SALEM, Ore. (KOIN) — Police reform and more protections for people during the COVID-19 crisis are the main topics the Oregon legislature will deal with during a special session called by Gov. Kate Brown.
The special session is set to begin Wednesday and there’s no deadline for this session to end. Public hearings began Monday about proposed legislation to extend the ban on residential and commercial evictions during the pandemic. The current ban is set to expire at the end of June.
Legislators are also looking at requiring landlords to offer tenants payment plans and banning late fees.
Tuesday, they’ll take comments about proposed police reform bills that include more accountability such as banning chokeholds, a statewide data base to track officer discipline and make it more difficult for an officer to get a job back if they’re fired for misconduct.
There’s also a bill to stop police from using chemical gas and rubber bullets on protesters.
“We aren’t dealing with a military situation here as much as some folks would like it to be,” State Sen. Lew Frederick said. “I think it speaks to a large issue of militarism and how we deal with public safety and law enforcement and peace officers in general.”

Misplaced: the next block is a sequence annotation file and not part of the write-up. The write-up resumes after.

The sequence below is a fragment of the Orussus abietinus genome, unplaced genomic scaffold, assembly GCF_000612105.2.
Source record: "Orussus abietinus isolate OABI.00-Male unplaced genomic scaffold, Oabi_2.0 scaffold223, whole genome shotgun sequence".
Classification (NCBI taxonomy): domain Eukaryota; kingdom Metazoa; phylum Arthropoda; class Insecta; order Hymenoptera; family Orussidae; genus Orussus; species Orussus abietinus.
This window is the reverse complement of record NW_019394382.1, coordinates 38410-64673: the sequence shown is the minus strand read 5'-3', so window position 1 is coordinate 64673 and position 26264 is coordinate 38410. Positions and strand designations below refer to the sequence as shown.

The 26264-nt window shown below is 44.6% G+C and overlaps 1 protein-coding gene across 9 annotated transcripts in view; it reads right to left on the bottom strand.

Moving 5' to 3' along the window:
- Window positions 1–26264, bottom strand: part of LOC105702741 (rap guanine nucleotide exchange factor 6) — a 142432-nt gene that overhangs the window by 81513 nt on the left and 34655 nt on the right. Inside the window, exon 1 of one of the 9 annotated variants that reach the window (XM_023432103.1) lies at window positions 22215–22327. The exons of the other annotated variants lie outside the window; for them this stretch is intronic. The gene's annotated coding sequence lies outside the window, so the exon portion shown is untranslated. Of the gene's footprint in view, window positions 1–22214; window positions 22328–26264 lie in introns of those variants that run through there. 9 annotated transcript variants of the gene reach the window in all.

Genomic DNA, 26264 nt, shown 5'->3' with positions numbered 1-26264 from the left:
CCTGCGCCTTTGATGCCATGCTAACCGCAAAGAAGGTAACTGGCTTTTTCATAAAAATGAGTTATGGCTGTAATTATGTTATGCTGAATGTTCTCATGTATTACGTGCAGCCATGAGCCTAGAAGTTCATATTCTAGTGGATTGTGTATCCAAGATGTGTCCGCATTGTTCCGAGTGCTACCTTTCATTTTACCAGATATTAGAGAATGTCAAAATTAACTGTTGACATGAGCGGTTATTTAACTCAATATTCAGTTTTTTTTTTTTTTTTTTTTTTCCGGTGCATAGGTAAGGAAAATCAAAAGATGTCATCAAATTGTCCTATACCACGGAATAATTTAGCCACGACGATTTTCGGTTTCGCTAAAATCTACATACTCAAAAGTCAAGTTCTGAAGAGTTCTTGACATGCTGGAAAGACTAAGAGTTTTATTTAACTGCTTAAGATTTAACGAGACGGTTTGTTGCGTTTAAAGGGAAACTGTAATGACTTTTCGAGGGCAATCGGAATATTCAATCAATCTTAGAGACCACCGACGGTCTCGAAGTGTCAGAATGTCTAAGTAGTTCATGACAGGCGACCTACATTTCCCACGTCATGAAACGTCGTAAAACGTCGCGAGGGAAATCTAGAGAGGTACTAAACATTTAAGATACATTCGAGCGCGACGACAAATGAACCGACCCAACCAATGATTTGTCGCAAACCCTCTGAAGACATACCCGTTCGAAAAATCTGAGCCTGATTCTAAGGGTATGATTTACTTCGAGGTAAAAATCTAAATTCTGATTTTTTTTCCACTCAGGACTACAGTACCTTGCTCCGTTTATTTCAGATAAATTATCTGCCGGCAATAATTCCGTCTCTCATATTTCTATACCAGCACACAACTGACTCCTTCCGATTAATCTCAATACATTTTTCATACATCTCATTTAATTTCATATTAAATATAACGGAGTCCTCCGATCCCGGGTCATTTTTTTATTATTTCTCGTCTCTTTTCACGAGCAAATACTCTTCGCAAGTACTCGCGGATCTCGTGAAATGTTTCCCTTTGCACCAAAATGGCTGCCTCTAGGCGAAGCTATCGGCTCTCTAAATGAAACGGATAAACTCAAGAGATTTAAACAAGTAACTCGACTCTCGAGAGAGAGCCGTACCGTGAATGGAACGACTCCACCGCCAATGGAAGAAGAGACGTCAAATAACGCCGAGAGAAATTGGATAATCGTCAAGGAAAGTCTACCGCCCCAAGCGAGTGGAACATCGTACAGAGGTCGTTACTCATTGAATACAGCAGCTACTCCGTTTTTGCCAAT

Republican lawmakers want something in this special session that currently isn’t on the list: Discussion over how to fill a $2 billion budget hole.
“I fail to understand why the Governor is calling the legislature in for a special session, an expensive undertaking for taxpayers, in the middle of a pandemic, when it is not intended to address the state budget deficit,” Senate Republican Leader Fred Girod, R-Stayton, said in a statement.
The GOP legislators ended the regular session in March by a walkout to block a vote on a climate change bill.
“The walkout was about abuse of power and insisting Oregonians have their voices heard,” House Minority Leader Christine Drazan said. “Right now we are in conversation with the Democrats.”
In a statement last week, Brown said she will likely call for a second special session later in the summer to address the huge budget hit coronavirus limitations on businesses and spending.
Last month state economists said Oregon faces an 11% drop in revenue from the previous biennium as the coronavirus pandemic triggered a shutdown order and a consequent drop in tax payments.
General Fund and other major revenues have been reduced relative to the March forecast by $2.7 billion in the current biennium and $4.4 billion in the 2021-23 budget period.
The governor said she wants to codify several of her executive orders she made recently in response to the pandemic into law, including the temporary eviction moratorium.
Oregon Public Broadcasting reports it remains unclear how lawmakers will meet in Salem while maintaining social distancing.
The Associated Press contributed to this report